Blogs > Jim Collins' Editor's Notebook

Jim Collins is editor emeritus of The News-Herald and also serves as executive in residence at Lakeland Community College. His popular weekly column appears each Sunday in Comment in The News-Herald.

Friday, July 10, 2015

Dealing with physical ailments can be painful at times

Every morning at the same time, after we have attended to the needs of the animals, the lady of the house and I sit down at the table and enjoy breakfast together.
She pours her Cherrios and I pour my Cranberry Almond Crunch (hey, we can’t agree on everything) and I turn the small dining room TV on to the national news. You might say we are creatures of habit.
The  news is alternately informative, interesting and depressing. The commercials are uniformly revolting. The vast majority of them are about dread diseases guaranteed to either kill you or leave you in no condition to enjoy life, cure you with pills and ointments that have horrendous side effects, or leave you gasping for breath while waiting for the Grim Reaper to haul you off.
The awful side effects are so dreadful that, if you survive the medications being advertised, you will probably wish you were dead.
If you have seen any of these TV blurbs, you know exactly what I mean. It seems virtually impossible to survive the side effects.
A close friend of mine uses one of the advertised products despite the dire warnings because it does produce the desired result of relieving the pain in his feet.
I also endure pain in my feet, or rather, my left foot, but I would rather live with the pain than with the morbid thoughts of death and transfiguration warnings that accompany the pills.
I first learned to identify the foot pain, a nerve condition, while talking with another friend, my long-time golf partner, Ken Gamiere (the one from Lubrizol) who has the same kind of pain – of approximately the same degree.
The only thing you can do about it, as far as I know, is to take pain killers. If ordinary over-the-counter pain pills don’t do the trick, then the only solution is to go to the doctor and get a prescription for something stronger – something you had better not get caught carrying around without the proper credentials from your doctor, shall we say.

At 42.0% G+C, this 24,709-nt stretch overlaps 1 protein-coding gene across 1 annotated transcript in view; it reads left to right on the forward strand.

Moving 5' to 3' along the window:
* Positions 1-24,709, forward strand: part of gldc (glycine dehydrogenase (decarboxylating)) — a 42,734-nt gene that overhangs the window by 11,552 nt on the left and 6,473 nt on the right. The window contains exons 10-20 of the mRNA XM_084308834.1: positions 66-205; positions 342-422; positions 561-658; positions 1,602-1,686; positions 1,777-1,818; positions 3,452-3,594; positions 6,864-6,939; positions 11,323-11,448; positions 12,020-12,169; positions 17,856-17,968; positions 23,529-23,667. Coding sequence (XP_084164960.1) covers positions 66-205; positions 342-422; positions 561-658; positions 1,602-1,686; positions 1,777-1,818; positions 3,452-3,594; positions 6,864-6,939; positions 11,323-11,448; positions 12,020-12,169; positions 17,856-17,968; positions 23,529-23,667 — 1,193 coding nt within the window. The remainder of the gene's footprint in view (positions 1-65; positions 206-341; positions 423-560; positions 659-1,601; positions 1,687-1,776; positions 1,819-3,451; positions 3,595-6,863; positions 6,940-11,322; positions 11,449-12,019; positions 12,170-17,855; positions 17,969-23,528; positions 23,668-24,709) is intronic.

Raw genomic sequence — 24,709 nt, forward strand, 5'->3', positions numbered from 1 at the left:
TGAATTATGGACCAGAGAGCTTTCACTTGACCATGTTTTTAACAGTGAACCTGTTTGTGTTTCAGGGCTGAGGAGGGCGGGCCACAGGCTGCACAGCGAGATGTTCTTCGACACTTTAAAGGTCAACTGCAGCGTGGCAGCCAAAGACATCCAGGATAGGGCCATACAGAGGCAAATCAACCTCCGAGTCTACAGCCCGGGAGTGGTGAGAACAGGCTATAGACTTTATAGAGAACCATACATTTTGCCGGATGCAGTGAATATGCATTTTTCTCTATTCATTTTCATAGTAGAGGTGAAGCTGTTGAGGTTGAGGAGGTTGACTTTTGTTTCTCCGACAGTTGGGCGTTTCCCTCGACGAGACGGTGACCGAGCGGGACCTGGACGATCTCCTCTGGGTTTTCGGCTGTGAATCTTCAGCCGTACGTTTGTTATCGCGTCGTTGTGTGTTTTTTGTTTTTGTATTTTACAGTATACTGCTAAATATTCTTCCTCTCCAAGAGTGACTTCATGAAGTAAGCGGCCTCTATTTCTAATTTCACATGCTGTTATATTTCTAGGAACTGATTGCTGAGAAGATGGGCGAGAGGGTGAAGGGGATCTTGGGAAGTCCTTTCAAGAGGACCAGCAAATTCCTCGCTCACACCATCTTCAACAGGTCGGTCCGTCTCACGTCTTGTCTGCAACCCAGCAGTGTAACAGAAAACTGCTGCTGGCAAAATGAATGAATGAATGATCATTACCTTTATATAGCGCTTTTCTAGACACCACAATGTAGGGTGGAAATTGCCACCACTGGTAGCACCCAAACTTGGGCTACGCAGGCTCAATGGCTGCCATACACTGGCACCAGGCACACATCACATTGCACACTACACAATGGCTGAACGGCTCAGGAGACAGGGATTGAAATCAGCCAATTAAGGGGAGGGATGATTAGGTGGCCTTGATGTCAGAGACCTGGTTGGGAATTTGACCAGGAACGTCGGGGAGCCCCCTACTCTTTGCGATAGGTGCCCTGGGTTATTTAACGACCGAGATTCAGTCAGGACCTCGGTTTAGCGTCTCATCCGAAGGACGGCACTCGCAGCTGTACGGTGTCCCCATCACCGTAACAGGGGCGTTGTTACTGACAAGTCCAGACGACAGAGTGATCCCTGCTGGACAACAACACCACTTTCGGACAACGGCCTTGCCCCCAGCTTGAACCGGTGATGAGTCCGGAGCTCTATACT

And that is my course of action. The pain is enough to make you wish you were on a desert island someplace.
The good news is, the pills make the pain go away. The better news is, the pain is erratic. I have taken as many as two or three in one night so I could sleep. Other times I don’t take a pill for two weeks. So that is good. I do not ever want to become a pill junkie, although I understand there are addicts who take them not for pain but rather for the “high” they bring on.
That high is not for me. Not for a moment. I would love to be pain-free and pill-free. But if that never comes about, I will continue taking as few pills as possible.
Lately I have noticed that I have become obsessed with shoes, particularly with the footwear people have on and whether the occupants seem comfortable in them.
I bought a couple pairs recently that look like bowling shoes. If they happen to feel good, appearances can take a back seat. Besides, there is nothing wrong with bowling shoes, is there? They wear them in bowling alleys, don’t they?
My mother often complained about pain in her hip, which she said was rheumatism. She took Anacin tablets, and they did the trick for her.
Anacin never did a thing for my foot. Neither does Tylenol, Advil, or anything else you can buy over-the-counter.
Mom was tough. She lived to be 93, worked hard all her life, and was sharp-as-a-tack until her last day, which came in a half-baked Florida hospital, where she went to get a stitch for a tiny cut on her head and they turned it into pneumonia.
I wish I could get by on Anacin, but I can’t. So I take the little white pills and I take them as infrequently as possible.
And I’m still looking for more canvas bowling shoes. I have some black ones and some grey ones and I’m looking for some blue ones and maybe some tan ones.
My foot doctor, Dr. Arthur Weinstein, known by his license plate as DR TOE, who has practiced in Willoughby almost as long as I have worked here and who is very sharp in every way, including in his medical practice and in his attire, told me not to wear loafers.
So I do my best to follow his advice. But I notice that sometimes he wears loafers. Maybe his feet don’t hurt.
His son shot the all-time lowest round of golf, a 63, at Oakwood Country Club in Cleveland. His record will never be broken because it is no longer a golf course. That is another story. But I digress.
Meanwhile, do all you can do to be healthy, wealthy and wise. And pain free.
You will enjoy all those other things more if you are pain free.



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